Fifteen years ago, while my family was living in England, my dad discovered Coldplay and predicted then they would be big one day. Coldplay just played the Super Bowl 50 halftime show, so they are “big” in at least one sense of the word, and my dad has been cemented as a hip music listener who catches bands before their time. Coldplay consists of Will Champion, Johnny Buckland, Guy Berryman, and the often-overlooked Chris Martin. They’ve stuck together for about 20 years, which is a feat in itself.
I grew up listening to Coldplay’s first few albums. They are filled with lovely, simple songs that can be enjoyed by all ages. The band’s first three albums are fairly cohesive in their sound. With their fourth album, Viva La Vida, Coldplay decided to shake things up and began working with more complex instrumental layering. Mylo Xyloto saw an even more drastic movement from their existing sound and probably marks the start of the Coldplay we see today. Their sound and brand are now colorful, fun, positive and driven by a mix of instruments and electronics.
Before this review, I hadn’t kept up with Coldplay’s most recent albums or listened to any of their music in quite a while. But after a brief reminiscing session backed by their old tune “In My Place,” I decided it was time to listen to their December 2015 release, A Head Full of Dreams. The album started off strong. “Birds” has an unexpected but enjoyable driving beat and “A Head Full Of Dreams” is a catchy tune. “Adventure of a Lifetime” was probably my favorite track. The song has a great groove and is full of undeniable Coldplay positivity. The first line, which pops up again and again throughout the song, pushes you to “turn your magic on.” It’s hard not trying.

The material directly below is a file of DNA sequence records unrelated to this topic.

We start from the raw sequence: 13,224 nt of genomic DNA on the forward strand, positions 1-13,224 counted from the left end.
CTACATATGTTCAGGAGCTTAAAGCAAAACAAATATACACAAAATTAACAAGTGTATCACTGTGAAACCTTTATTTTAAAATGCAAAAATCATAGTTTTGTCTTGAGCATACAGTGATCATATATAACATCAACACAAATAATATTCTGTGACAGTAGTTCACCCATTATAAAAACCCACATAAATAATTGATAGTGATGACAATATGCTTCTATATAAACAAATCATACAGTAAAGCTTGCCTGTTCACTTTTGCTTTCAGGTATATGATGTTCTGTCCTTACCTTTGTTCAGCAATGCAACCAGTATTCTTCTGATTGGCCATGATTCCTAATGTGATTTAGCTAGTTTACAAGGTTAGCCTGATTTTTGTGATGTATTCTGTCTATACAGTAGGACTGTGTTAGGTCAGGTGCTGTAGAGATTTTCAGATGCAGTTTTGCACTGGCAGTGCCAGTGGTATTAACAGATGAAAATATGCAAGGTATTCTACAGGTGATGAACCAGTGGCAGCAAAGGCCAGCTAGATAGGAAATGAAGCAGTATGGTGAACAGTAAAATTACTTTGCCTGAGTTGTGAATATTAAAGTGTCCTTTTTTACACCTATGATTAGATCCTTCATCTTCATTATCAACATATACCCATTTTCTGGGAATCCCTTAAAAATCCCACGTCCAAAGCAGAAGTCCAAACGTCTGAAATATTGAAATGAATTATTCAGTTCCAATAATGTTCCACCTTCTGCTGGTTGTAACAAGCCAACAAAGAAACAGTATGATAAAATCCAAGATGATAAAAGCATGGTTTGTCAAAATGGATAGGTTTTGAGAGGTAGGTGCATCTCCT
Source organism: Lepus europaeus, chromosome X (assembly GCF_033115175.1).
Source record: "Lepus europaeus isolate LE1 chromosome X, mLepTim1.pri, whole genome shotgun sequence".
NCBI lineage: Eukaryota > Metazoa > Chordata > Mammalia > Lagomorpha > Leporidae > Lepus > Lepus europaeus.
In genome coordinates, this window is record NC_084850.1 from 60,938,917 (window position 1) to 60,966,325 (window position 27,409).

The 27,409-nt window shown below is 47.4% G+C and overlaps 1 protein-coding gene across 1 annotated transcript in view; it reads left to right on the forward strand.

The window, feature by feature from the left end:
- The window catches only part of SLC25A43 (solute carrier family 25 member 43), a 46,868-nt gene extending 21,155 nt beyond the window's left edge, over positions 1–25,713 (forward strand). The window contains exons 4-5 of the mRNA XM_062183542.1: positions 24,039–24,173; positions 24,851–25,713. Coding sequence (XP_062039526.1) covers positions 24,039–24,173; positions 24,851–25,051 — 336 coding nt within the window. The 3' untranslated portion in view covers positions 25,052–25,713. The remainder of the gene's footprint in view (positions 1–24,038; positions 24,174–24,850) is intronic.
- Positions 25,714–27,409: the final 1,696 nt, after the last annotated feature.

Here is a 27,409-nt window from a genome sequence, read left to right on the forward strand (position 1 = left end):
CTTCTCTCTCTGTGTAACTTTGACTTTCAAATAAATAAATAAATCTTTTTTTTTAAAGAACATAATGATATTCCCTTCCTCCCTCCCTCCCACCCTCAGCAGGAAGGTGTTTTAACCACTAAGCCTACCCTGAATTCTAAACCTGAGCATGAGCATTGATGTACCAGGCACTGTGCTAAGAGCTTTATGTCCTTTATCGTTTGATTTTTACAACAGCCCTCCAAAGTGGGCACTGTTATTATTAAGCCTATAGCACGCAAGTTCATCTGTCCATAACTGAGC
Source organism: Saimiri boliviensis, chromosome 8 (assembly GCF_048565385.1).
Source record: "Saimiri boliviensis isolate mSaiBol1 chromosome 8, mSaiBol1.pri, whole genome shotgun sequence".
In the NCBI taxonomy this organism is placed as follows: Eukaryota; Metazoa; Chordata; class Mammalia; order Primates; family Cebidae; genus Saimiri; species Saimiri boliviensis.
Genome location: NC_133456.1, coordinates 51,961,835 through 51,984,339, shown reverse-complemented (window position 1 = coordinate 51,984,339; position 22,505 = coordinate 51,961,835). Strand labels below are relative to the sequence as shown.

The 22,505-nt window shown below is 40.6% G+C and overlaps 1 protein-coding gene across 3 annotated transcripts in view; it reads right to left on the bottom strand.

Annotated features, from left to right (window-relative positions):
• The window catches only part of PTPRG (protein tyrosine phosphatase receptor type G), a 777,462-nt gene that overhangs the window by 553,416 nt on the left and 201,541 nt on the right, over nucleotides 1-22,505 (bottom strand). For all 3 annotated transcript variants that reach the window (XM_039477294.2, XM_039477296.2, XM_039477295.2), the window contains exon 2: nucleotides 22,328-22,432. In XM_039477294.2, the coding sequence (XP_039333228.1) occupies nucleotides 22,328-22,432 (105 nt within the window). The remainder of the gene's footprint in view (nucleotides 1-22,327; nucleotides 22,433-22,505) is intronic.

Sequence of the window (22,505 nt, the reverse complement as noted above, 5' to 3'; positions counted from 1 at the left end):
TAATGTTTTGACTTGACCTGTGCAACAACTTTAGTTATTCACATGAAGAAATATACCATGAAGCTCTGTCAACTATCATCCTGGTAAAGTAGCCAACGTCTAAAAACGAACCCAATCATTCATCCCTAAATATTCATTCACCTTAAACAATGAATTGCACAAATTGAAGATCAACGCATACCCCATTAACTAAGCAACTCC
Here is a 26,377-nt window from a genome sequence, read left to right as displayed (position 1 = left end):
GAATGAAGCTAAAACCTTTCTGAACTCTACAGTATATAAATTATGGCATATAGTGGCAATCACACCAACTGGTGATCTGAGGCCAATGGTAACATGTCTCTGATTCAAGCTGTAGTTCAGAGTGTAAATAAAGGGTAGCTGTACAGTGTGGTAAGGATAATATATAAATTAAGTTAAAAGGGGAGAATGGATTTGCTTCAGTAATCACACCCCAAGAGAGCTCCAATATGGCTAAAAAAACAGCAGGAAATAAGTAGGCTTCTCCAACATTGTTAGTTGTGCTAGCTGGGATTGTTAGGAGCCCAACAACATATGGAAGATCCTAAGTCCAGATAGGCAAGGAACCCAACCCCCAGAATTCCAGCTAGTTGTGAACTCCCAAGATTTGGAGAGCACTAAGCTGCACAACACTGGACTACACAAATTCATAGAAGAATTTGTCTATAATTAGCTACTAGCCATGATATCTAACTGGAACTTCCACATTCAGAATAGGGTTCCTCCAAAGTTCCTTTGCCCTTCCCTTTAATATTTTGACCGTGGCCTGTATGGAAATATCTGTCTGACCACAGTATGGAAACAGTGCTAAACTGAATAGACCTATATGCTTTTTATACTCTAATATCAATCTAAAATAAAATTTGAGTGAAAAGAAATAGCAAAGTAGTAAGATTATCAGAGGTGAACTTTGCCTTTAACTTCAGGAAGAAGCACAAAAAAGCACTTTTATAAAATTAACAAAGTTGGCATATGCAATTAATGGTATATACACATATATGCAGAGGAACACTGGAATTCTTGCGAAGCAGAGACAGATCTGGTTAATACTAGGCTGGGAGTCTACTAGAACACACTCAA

The rest of the album, however, was disappointing. “Hymn For The Weekend,” which features Beyoncé, was clearly intended to be one of the hits of the album, but the song verges on predictable pop and is underwhelming. Although Coldplay began to lean towards pop with Mylo Xyloto, that album still had a distinct and exciting sound that this song lacks.
The rest of A Head Full of Dreams was equally dissatisfying. “Everglow” sounds like the band’s failed attempt to get back to their slow-song roots. And “Army of One” started off alright, but was ruined when it turned vaguely techno halfway through. The album featured a few gems, but was overwhelmed by duds.
Even though I wasn’t a fan of this recent album, I still tuned in to Coldplay’s halftime show. Based on what I’ve heard about their live shows, I expected an explosion of light, color, and sound. This was indeed the case, though it didn’t exactly work in their favor, given the sun was still largely out. Thank god, then, that they did include some of their classics, for old time’s sake.